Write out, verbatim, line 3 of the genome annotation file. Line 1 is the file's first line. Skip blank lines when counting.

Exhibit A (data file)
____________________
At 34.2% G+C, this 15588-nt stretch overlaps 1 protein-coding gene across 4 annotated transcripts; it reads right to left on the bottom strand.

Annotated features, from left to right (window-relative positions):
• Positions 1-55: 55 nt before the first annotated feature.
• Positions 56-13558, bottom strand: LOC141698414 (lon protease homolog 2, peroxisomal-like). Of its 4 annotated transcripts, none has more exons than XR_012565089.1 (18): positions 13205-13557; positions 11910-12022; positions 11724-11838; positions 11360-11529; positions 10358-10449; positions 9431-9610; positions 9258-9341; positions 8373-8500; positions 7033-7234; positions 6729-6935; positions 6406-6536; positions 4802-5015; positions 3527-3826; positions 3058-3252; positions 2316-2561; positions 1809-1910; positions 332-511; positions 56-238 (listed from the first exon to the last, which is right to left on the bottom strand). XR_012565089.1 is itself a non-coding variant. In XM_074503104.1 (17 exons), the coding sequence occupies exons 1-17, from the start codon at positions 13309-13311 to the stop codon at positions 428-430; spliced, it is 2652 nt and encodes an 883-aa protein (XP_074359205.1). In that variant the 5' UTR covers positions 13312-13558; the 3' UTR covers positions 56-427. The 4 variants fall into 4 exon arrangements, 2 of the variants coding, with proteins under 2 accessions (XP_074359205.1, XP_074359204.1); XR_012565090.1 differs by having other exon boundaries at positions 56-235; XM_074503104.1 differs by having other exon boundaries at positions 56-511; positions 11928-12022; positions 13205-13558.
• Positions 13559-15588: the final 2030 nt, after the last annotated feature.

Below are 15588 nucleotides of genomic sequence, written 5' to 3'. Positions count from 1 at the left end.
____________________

• Positions 1-55: 55 nt before the first annotated feature.